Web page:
For the Night of 8 June 2010
The Korea Confrontation
South Korea-North Korea: South Korea will complete the installation of loudspeakers on 9 June along the border with North Korea, although it was not yet decided when to resume anti-Pyongyang propaganda messages through them, according to the military, Yonhap reported 8 June. Installation of two loudspeakers was completed on 7 June and installations of others will be completed two days later, an official said. The timing of using the loudspeakers will be decided after considering the circumstances, he said.
Comment: Renewed anti-North Korean broadcasts are among the actions that a North Korean Corps Commander denounced last month. He warned that the broadcasts would provoke shooting incidents.
The challenge for the South Korean administration is that it is getting no traction behind its efforts to build international support for punishing North Korea for having torpedoed the patrol ship Cheonan. There is no sense of outrage over the murder of 46 South Korean sailors, not even in much of South Korea.
A shooting incident along the Demilitarized Zone would refocus world attention. The South's action to re-install the loudspeaker system indicates it is willing to bait the North into starting an incident. This is one of the shop-worn techniques both Koreas use when they try to internationalize a problem to their respective advantages.
Russia-South Korea: Russian naval experts decided that evidence linking North Korea to the sinking of the South Korean corvette Cheonan is inconclusive, according to a source close to Russia's Main Staff of the Navy, Interfax-AVN reported 8 June. The specialists spent one week reviewing the evidence at South Korea's Pyeongtaek naval base and decided that the international commission's conclusions about North Korean involvement were "insufficiently solid." The four Russian experts will write and submit a report for the Russian leadership.
Comment: The Russians apparently engineered this leak to avoid surprise from the written report and recommendations that their experts will provide President Medvedev and Prime Minister Putin. It is damaging in multiple respects.
The Russians always have been spoilers in the Six Party Talks venue, participating because they are close geographically, unwilling and unable to contribute much, but willing to take cheap advantage of the pro-US allies. The North Koreans, as a result, are more comfortable working with the Russians precisely because they have no clout in Pyongyang.
The findings of the naval experts, as leaked, would be consistent with Russian spoiling tactics against US and Allied efforts to restrain North Korean proliferation. "Insufficiently solid" is not a category of evidence in any legal code in the world, but it shows that Russia is engaged in political gamesmanship. It is almost inviting a bribe. The "solidity" of the evidence might be directly proportionate to the benefits to Russia.
The expected Russian findings will go beyond being annoying, however, because they will encourage Chinese experts to demur to the evidence, again for political reasons. The Chinese do not want violent instability in northeast Asia. They also cannot be expected to make findings without taking into account "circumstances" or context … part of the legacy of sliding-scale justice systems in communist countries.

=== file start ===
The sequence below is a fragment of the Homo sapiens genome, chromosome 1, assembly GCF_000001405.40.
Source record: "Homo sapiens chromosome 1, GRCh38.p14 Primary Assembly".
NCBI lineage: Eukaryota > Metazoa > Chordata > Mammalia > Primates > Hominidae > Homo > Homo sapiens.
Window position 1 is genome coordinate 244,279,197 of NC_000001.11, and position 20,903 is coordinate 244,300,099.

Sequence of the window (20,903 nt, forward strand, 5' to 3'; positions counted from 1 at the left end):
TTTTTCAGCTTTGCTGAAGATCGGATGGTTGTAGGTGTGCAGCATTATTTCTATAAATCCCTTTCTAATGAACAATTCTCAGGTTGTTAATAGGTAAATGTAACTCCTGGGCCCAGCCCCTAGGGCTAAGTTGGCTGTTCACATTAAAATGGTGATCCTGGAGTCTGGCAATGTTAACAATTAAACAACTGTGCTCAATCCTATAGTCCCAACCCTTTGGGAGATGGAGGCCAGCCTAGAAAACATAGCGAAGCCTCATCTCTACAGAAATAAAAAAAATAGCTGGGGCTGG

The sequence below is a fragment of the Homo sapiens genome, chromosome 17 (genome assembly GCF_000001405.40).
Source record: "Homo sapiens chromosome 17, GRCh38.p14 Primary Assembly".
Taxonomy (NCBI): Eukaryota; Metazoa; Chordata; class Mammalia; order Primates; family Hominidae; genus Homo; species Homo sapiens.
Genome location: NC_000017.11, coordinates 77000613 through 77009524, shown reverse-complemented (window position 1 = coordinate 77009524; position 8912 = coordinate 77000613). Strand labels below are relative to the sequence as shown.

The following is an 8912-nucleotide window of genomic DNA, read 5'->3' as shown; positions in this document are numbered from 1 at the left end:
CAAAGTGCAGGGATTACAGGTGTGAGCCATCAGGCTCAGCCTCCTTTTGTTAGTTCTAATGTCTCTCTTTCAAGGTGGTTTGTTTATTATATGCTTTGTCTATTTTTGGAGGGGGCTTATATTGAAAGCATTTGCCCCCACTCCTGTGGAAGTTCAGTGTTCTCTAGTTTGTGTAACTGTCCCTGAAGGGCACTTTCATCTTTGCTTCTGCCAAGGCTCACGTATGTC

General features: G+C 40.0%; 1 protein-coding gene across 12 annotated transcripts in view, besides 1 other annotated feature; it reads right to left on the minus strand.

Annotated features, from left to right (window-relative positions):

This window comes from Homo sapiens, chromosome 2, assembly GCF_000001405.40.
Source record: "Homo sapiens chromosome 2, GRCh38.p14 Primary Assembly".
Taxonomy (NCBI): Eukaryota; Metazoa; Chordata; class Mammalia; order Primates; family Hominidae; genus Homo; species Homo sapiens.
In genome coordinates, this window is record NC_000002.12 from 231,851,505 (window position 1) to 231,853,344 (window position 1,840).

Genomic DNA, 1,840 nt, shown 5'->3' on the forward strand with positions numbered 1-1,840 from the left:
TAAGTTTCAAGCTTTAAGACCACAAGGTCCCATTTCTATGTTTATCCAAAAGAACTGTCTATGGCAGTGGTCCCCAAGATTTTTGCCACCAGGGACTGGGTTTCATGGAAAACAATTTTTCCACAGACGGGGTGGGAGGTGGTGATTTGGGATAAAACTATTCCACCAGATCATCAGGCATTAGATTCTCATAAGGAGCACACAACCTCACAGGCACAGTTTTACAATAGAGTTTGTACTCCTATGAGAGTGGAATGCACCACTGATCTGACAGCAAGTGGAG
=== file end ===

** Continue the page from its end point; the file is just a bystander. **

The impact on North Korea will serve to encourage obduracy and drive up the price for restraint in conventional or nuclear proliferation.
Finally, in South Korea all kinds of conspiracy theorists already are having a field day with scenarios about how the Cheonan sank, many blaming the US for wanting to create a crisis. The dead sailors seem to have no advocate and the patrol ship sank itself, apparently.
China-North Korea: China reported that a North Korean border guard shot and killed three people and injured a fourth on the Chinese side of the border. Foreign Ministry spokesman Qin Gang said a North Korean border guard last Friday, 4 June, shot four Chinese residents in the northeastern border town of Dandong who apparently were attempting an illegal border crossing. China is taking the incident seriously and is investigating it, he said. Qin said China has formally complained to North Korea over the incident.
Comment: Security authorities authorize the border guards to shoot to kill mainly during periods of internal stress, as part of the process of isolating the country by tightening all entry points. This shooting is consistent with tightened border controls during past such episodes, such as during the death of Kim Il-sung. The timing of the incident - four days before the Supreme People's Assembly session on 7 June - suggests the government ordered tighter security for the session and the succession events it approved. The circumstantial behavioral evidence continues to strengthen the assessment that this session of the Supreme People's Assembly was very important, as well as unusual.
China-US: Special comment. The Washington Post today published a useful reminder about Chinese leadership suspicions of US intentions. It made a persuasive case that the old poisons of ancient Chinese hostility to outsiders endure today, attitudes well known to students of China. The Post article treated as a minor epiphany the notion that Chinese leaders might be paranoid about the US. It tended to isolate this attitude as resident mainly among the unreconstructed security apparatus.
The news in the article was not that Chinese paranoia endures, but rather the new assertiveness with which Chinese leaders and delegations announce their distrust which, in turn, indicates they have overcome the paranoia. The article contained the following paragraph towards the end.
"For years, China has opposed arms sales to Taiwan among other things, but we were never strong enough to do anything about it," said Cui Liru, the president of the China Institutes of Contemporary International Relations, a think tank run by the Ministry of State Security. "But our national strength has grown. And it is time that the United States pay attention.' "